Melaka has transformed itself from a faded port city into a strutting tourist hub, and its kaleidoscope of cultures makes it one of Malaysia’s most irresistible weekends away. The trick is finding the time to sample flavours from Peranakan to Pakistani, roam from Chinatown to the Chitty village and go gallery-hopping and shopping, without dropping. This itinerary weaves together the very best of Melaka in a single weekend.
Arriving in Melaka on a Friday night hurls you straight into the colour and chaos of Jonker Walk Night Market. The street swarms with food vendors, craft stalls, fortune tellers, gag gift sellers and purveyors of flashy souvenirs. Start at the south end of the market near the bridge, working your way up past deep-fried octopus, Dutch tilework, I-heart-Melaka shirts and a rainbow of kuih Nonya (Peranakan rice sweets that glisten with coconut milk).
Just after the right-hand turn-off to Jln Hang Lekiu, find the courtyard with a statue of famous body-building champ Dr Gan Boon Leong and a menagerie of animal sculptures. It's an irresistible place to take a selfie, so strike a pose before continuing north up Jonker Walk to Geographér Cafe. Fight for a seat; this traveller haven gets busy ahead of the live music that kicks off at 8.30pm. After tapping your toes to the tunes with a fresh watermelon juice in hand, amble further up Jonker Walk until it meets Jln Tokong; the open space here is a fine spot to mingle and people-watch.
Start at Calanthe Art Cafe (11 Jln Hang Kasturi), a trendy Chinatown haunt offering coffee concoctions from each of Malaysia’s 13 states. After a caffeine hit you’re ready to explore the neighbourhood, where by day grassroots art galleries fling open their doors and craft makers begin beading shoes or beating silverware. A few paces south of Calanthe is Tham Siew Inn Artist Gallery, a serene spot to admire watercolours, and Shihwen Naphaporn Artist Studio, where a husband-wife duo create marvellous art inspired by local characters and scenes.
If you’re itching to splurge on local souvenirs, detour to nearby Joe’s Design or Red Handicrafts (Jln Hang Kasturi). Otherwise, take the plunge into Melaka history at the Baba & Nyonya Heritage Museum. Tours of this lavish townhouse (beginning on the hour) whirl you back in time to the glory days of Melaka’s Peranakan (Straits-Chinese) population.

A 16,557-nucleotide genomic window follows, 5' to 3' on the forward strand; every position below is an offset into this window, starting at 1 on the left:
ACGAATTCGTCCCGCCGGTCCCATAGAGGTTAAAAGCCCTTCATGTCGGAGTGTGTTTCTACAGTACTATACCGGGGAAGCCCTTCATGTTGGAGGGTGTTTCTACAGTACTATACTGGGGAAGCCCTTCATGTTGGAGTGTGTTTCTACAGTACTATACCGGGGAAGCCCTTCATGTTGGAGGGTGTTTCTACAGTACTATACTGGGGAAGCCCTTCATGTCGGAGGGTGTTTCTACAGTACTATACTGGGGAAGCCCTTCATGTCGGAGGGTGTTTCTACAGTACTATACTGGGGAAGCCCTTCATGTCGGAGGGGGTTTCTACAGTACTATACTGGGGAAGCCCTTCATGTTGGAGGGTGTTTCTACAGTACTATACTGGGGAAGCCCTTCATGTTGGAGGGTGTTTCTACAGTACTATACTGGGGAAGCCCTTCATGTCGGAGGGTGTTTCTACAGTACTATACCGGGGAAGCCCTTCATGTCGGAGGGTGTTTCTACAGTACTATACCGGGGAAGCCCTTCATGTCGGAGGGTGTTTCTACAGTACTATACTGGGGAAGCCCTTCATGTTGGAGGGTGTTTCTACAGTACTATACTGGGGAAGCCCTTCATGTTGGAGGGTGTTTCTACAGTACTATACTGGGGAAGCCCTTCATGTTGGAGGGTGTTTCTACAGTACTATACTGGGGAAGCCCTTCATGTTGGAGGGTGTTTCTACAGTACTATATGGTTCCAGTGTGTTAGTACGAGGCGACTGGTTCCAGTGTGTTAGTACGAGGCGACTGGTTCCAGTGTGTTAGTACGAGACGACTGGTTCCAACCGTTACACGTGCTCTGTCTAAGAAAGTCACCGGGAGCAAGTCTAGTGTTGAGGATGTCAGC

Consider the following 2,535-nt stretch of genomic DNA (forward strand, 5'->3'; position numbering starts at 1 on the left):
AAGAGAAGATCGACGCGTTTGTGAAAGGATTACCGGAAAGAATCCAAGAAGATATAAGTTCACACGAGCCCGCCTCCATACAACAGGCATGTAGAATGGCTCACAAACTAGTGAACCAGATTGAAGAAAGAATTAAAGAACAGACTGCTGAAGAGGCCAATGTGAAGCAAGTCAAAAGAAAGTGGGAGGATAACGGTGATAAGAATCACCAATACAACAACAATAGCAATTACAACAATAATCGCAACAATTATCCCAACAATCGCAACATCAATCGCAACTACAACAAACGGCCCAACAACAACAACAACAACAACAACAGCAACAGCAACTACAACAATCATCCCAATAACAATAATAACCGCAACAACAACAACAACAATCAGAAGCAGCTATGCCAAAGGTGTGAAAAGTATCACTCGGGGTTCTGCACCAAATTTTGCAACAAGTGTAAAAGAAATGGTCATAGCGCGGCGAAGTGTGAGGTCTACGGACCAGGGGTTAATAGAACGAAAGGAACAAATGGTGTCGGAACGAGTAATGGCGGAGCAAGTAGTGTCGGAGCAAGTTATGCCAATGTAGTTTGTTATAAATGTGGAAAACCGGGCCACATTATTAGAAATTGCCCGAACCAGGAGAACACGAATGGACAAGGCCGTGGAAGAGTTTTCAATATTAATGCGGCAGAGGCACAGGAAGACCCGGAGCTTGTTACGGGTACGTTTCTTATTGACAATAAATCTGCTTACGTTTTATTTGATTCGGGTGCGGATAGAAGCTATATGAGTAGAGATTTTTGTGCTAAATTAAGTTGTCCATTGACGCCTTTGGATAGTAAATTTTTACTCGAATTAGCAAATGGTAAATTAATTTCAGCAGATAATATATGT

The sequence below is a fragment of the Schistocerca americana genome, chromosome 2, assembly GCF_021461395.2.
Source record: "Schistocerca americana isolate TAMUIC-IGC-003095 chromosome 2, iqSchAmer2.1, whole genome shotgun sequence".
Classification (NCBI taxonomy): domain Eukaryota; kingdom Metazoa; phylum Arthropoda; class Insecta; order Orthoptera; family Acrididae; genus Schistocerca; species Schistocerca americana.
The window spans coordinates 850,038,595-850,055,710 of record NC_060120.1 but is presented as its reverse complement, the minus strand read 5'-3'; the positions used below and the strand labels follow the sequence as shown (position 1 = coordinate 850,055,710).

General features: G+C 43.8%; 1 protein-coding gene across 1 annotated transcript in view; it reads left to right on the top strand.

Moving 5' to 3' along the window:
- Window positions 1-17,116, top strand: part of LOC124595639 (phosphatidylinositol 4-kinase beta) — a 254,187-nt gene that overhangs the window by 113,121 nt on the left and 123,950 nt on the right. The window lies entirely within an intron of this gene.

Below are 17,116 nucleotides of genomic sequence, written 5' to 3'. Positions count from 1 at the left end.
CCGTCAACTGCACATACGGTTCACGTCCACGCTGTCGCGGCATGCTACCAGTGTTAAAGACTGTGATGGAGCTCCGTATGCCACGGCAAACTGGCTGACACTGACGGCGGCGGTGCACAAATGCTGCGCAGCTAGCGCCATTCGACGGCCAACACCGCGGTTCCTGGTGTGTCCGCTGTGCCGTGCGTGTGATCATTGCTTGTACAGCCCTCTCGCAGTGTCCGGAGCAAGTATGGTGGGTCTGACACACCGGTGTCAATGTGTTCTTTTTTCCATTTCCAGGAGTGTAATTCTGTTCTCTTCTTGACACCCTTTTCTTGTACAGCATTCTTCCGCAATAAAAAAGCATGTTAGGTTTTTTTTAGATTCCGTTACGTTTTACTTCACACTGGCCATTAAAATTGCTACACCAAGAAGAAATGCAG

After the tour, hot-foot it to Jonker Street, where the best eateries will already have queues. Choose between local favourite Hoe Kee Chicken Rice Ball or aromatic laksas at Jonker 88. Both are excellent value, but go for the latter if you have a sweet tooth. Jonker 88 serves a range of cendol – syrup-soaked shaved ice with scatterings of coconut, tapioca and green pandan noodles – that will send your energy levels stratospheric.
Cross the river to Dutch Square, where a chorus of horn-tooting, music-blaring trishaws will greet you. Melaka’s trishaws are famous for being dazzlingly decorated, so abandon yourself to the glitziest you can find, and ask for a short spin to Porta di Santiago and back. As you roll past Dutch Square’s iconic red-painted buildings, look out for the Stadthuys, a 17th-century governor’s residence and the oldest Dutch building in the East, and the much-photographed Christ Church.
Bulky Porta de Santiago is what’s left of a Portuguese fortress, mostly destroyed when the British arrived in Melaka in 1641. Instead of being dropped back where you started, ask your trishaw driver to leave you a few metres downriver from Dutch Square so you can stop into Melaka’s Maritime Museum. At this huge recreation of the Portuguese Flor de la Mar, you can absorb some history while walking around the creaky, atmopsheric deck.
Museums sure work up a thirst. Head for a riverside drinking haunt by wandering back up towards Dutch Square and crossing the bridge. Instead of plunging into Chinatown, meander right towards Idlers Cafe (Lg Hang Jebat), which is a fine place to kick back, sip and watch tour boats ply the river.
Jonker Walk Night Market is gearing up for another night of window-shopping and mobile satay vans, but you deserve a sit-down meal. Decide between rich Peranakan fare at Kocik Kitchen (100 Jln Tun Tan Cheng Lock) or a tandoori feast at Pak Putra. After luxuriating in your evening meal, it’s time to dance up a storm at nearby Me & Mrs Jones (3 Jln Hang Kasturi), an unpretentious live music dive.
Grab a taxi to Kampung Chitty, northwest of Chinatown, for a more peaceful side to Melaka. This area is home to Straits-born Indians, whose distinctive culture and cuisine is chronicled in the small but delightful Chitty Museum. After mugging up on Chitty culture, exit the museum and stroll beneath the elephant archway into the village: houses are exquisitely decorated and roads are painted with vast floral designs. A short walk south of the village, find the Sri Subramaniam Temple; its tiered rose-coloured tower is impossible to miss.
Hail a cab or walk for 15 minutes back in Chinatown, where you’ll continue the serene theme at Cheng Ho Tea House . The palatial interior is bedecked with scarlet pillars and golden dragons around a quiet inner courtyard; order tea and relax.
This part of Melaka is dubbed ‘Harmony Street’, thanks to the variety of places of worship nestled together. Once you’re fully refreshed, step out to gaze at Kampung Kling Mosque , a mish-mash of Moorish, Balinese and Dutch styles, and the Hindu temple Sri Poyatha. Allow a little time to linger in 17th-century Cheng Hoon Teng Temple, whose intricate woodwork and lovingly painted statues offer a final glimpse of this most alluring Malaysian city.
Where to stay
Chinatown is truly the heart of the action in Melaka, and nothing beats a stay in a restored Peranakan town house. Pint-sized Gingerflower (13 Jln Tun Tan Cheng Lock) offers beautifully turned out rooms with period touches, while Hotel Puri has simple rooms but a showstopping lounge, outdoor area and spa.